A sales response within five minutes of obtaining an online sales lead can make or break a sale, but only five percent of companies actually respond within that time and many companies mis-estimate their own response times. Those are among the key takeaways from InsideSales.com's report on the speed of sales responses in the Internet age.
The report, the American Association of Inside Sales Professionals (AA-ISP) 2013 ResponseAudit from the Research Division of lead response platform provider InsideSales.com, is subtitled “Illusory Superiority.” The key findings indicate that companies are under-performing in sales responses, and need to “respond more quickly to Web leads, be more persistent in contacting leads, and call each lead more frequently.” Additionally, it found that companies’ perception of how they are doing in this area are “out of line with reality.”
Response Time, Persistency
The two main areas of focus in the report are response time and persistency, since these are the biggest factors in moving a lead through a sales funnel to become a customer. Lead response time indicates how long between the submission of an electronic lead and the first contact by a sales rep, and persistence in how many times a new lead is contacted before being abandoned. Considered contact methods were email and phone calls.
A previous InsideSales.com report, the five-year Lead Response Management Study, had found that minutes count in landing a sale. It said that “the odds of contacting a lead are 100 times greater when contacted within 5 minutes after the lead was submitted” than if the sales agent waits 30 minutes. The odds that the lead will begin moving through the sales process are 21 times greater if contact is made within 5 minutes, compared to 30.
Other studies have shown firms are spending more money on generating Internet leads -– an increase of 82% between 2005 and 2009 -- but their processes are not structured for fast responses. One report found that the average response time for companies that responded even within a month was 42 hours. Only 37% contacted the lead within an hour, and 24% took more than 24 hours.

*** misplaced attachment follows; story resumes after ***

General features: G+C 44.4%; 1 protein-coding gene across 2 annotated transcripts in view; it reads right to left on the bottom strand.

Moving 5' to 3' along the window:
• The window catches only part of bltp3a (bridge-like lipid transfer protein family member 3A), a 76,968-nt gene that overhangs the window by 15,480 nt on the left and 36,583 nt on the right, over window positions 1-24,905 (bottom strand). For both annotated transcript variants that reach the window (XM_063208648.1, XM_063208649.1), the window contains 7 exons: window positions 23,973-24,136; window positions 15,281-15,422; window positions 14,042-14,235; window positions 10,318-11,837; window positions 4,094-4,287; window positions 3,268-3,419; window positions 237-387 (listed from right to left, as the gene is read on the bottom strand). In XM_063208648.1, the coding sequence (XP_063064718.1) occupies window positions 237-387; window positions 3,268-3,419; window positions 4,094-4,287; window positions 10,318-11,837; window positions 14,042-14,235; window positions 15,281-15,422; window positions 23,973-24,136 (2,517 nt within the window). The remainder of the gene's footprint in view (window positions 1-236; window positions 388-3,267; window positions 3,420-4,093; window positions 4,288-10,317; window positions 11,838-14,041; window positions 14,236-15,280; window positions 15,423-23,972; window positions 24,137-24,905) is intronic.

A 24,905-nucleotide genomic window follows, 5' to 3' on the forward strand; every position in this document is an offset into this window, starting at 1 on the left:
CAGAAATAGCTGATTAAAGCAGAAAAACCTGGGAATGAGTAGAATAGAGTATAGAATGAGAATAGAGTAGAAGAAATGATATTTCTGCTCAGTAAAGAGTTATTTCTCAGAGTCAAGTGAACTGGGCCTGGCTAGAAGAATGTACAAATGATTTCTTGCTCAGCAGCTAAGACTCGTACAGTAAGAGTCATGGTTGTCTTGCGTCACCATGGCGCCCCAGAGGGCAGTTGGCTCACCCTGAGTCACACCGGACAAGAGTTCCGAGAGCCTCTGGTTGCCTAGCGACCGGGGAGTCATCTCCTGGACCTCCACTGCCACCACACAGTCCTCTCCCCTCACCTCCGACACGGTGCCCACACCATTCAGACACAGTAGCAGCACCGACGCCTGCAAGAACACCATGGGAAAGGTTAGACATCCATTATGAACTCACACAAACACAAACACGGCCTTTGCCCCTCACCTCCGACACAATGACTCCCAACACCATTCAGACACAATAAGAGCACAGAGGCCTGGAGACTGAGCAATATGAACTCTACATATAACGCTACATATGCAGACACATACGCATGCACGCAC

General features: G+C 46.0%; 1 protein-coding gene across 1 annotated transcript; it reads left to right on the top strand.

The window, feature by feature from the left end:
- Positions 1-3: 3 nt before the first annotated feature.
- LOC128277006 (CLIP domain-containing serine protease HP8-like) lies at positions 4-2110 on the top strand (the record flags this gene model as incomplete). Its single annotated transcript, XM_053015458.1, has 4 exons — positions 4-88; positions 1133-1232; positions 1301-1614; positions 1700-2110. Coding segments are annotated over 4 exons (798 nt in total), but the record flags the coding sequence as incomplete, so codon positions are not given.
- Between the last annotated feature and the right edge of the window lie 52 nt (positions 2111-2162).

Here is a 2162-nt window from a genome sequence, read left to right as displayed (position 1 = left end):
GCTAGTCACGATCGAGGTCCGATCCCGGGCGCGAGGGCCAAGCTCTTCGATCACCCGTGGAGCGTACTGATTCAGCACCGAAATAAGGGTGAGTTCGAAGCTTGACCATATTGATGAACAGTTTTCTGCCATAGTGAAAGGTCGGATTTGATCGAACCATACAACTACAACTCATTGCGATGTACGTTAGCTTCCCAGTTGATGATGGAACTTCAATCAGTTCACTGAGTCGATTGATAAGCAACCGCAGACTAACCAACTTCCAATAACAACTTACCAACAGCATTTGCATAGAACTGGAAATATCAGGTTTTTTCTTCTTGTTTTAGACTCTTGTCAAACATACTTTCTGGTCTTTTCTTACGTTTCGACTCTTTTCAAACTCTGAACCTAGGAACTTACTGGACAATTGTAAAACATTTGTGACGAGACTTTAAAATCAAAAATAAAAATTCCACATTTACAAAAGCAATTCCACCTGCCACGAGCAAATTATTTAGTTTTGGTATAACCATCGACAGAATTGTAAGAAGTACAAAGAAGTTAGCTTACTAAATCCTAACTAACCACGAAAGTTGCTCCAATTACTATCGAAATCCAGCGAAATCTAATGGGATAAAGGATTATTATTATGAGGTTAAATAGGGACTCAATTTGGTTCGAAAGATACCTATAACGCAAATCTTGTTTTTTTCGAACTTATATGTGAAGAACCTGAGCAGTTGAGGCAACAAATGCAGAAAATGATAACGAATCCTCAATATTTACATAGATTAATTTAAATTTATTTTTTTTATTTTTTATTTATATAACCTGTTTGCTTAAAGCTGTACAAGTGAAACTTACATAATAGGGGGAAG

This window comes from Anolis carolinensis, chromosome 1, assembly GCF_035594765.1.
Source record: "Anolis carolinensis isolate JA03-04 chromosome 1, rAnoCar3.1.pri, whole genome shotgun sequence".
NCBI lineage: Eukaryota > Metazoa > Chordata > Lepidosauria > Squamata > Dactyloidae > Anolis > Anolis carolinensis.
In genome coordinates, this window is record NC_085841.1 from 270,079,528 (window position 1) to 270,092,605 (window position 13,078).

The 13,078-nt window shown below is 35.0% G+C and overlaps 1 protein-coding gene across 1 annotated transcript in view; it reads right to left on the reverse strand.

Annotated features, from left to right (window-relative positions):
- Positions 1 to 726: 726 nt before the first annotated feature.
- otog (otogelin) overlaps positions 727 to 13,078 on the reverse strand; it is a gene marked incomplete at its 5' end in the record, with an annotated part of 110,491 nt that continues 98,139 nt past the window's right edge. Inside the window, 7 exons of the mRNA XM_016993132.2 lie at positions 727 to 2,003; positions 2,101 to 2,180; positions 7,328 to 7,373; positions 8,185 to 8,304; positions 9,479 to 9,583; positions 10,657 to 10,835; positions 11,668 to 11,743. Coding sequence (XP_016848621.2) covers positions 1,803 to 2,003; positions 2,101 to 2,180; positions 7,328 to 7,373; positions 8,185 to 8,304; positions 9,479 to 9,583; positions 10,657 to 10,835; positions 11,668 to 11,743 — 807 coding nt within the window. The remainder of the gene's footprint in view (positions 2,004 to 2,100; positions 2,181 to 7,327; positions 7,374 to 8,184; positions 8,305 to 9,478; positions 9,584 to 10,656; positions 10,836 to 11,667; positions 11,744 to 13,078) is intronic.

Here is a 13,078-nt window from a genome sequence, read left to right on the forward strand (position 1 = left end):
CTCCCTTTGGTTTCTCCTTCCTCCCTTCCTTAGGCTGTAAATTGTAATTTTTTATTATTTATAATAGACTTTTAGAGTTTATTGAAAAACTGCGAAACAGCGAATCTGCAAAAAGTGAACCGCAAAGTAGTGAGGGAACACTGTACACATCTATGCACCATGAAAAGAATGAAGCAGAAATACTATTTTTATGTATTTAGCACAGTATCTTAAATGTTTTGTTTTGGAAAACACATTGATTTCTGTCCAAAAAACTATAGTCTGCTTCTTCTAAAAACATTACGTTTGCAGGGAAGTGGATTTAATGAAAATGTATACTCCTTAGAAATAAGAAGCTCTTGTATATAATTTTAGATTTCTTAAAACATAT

1.3 Call Attempts
InsideSales.com found that, between 2008 and 2012, only 1.3 call attempts on average were made to contact a new lead before the sales rep gave up. Its recommendation is making 8 to 12 calls to “dramatically improve contact rates.”
InsideSales.com uses a patent-pending system that employs a “secret shopper” with an alias name, email, phone number and company website. The fake shopper fills out an online form and the system measures all call attempts, email messages and time stamps.
Although response times to Net-delivered leads can clearly impact the possibility of gaining a customer, this report raises several questions.
One question not answered by the report is whether its recommendation of as many as a dozen calls to contact someone will likely result in a negative backlash against that brand. For instance, after entering your contact information into an online form to get information about obtaining home mortgage refinancing, you will expect a followup call, with perhaps a voice message if you’re not available.
Phone Deluge, Social Media?
But 8 to a dozen phone calls, many with messages left, or the same number of emails? I, for one, would feel deluged by a wave of hard selling. Perhaps the idea is not to leave a recorded message on each call, but one could conceive that a child or spouse is home when you’re not, answering each call and assumedly taking messages each time. Additionally, most phones these days show listings of repeated call attempts.
The other question is where social media fits into all of this. Countless CRM and sales software vendors these days are preaching the need to respond to customers via multiple channels, with special attention to responding via the channel in which the inquiry is made. A company’s Facebook page, for instance, could get an inquiry about the brand’s product, inviting a Facebook or similar response, but the InsideSales.com report does not appear to address those channels.
Finally, what about the role of modern CRM, customer service and sales tools in helping companies respond rapidly, and in measuring their responses more accurately than they apparently do? Most such tools these days are boasting of their monitoring capabilities and their ability to quickly channel requests. Are companies buying these tools but still not responding quickly because of a lack of urgency? Do these tools make a difference in response times? The report doesn't say.